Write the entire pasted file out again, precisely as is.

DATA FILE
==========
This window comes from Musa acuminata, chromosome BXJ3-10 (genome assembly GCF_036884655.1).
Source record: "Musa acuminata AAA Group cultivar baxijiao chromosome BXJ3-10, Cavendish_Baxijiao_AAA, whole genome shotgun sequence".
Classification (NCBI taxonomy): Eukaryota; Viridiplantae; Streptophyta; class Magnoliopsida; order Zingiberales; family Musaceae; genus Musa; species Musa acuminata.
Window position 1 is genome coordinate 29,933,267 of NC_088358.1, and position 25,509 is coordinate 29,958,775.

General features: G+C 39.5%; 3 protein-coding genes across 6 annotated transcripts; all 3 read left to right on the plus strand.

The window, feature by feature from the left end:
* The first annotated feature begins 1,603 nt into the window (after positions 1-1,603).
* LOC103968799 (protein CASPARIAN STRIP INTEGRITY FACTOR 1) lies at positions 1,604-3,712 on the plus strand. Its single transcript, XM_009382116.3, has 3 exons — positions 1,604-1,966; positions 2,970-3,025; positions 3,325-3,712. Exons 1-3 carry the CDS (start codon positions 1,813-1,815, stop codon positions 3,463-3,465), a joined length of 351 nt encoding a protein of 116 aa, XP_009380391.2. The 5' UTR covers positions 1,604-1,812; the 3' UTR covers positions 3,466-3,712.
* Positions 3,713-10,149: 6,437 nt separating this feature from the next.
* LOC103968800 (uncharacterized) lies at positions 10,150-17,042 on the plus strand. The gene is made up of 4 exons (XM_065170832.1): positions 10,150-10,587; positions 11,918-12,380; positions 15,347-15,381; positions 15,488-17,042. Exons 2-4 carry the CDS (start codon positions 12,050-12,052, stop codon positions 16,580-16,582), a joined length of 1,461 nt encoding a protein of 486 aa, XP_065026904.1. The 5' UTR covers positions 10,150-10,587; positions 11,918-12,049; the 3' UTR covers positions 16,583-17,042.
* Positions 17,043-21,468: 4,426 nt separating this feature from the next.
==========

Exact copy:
This window comes from Musa acuminata, chromosome BXJ3-10 (genome assembly GCF_036884655.1).
Source record: "Musa acuminata AAA Group cultivar baxijiao chromosome BXJ3-10, Cavendish_Baxijiao_AAA, whole genome shotgun sequence".
Classification (NCBI taxonomy): Eukaryota; Viridiplantae; Streptophyta; class Magnoliopsida; order Zingiberales; family Musaceae; genus Musa; species Musa acuminata.
Window position 1 is genome coordinate 29,933,267 of NC_088358.1, and position 25,509 is coordinate 29,958,775.

General features: G+C 39.5%; 3 protein-coding genes across 6 annotated transcripts; all 3 read left to right on the plus strand.

The window, feature by feature from the left end:
* The first annotated feature begins 1,603 nt into the window (after positions 1-1,603).
* LOC103968799 (protein CASPARIAN STRIP INTEGRITY FACTOR 1) lies at positions 1,604-3,712 on the plus strand. Its single transcript, XM_009382116.3, has 3 exons — positions 1,604-1,966; positions 2,970-3,025; positions 3,325-3,712. Exons 1-3 carry the CDS (start codon positions 1,813-1,815, stop codon positions 3,463-3,465), a joined length of 351 nt encoding a protein of 116 aa, XP_009380391.2. The 5' UTR covers positions 1,604-1,812; the 3' UTR covers positions 3,466-3,712.
* Positions 3,713-10,149: 6,437 nt separating this feature from the next.
* LOC103968800 (uncharacterized) lies at positions 10,150-17,042 on the plus strand. The gene is made up of 4 exons (XM_065170832.1): positions 10,150-10,587; positions 11,918-12,380; positions 15,347-15,381; positions 15,488-17,042. Exons 2-4 carry the CDS (start codon positions 12,050-12,052, stop codon positions 16,580-16,582), a joined length of 1,461 nt encoding a protein of 486 aa, XP_065026904.1. The 5' UTR covers positions 10,150-10,587; positions 11,918-12,049; the 3' UTR covers positions 16,583-17,042.
* Positions 17,043-21,468: 4,426 nt separating this feature from the next.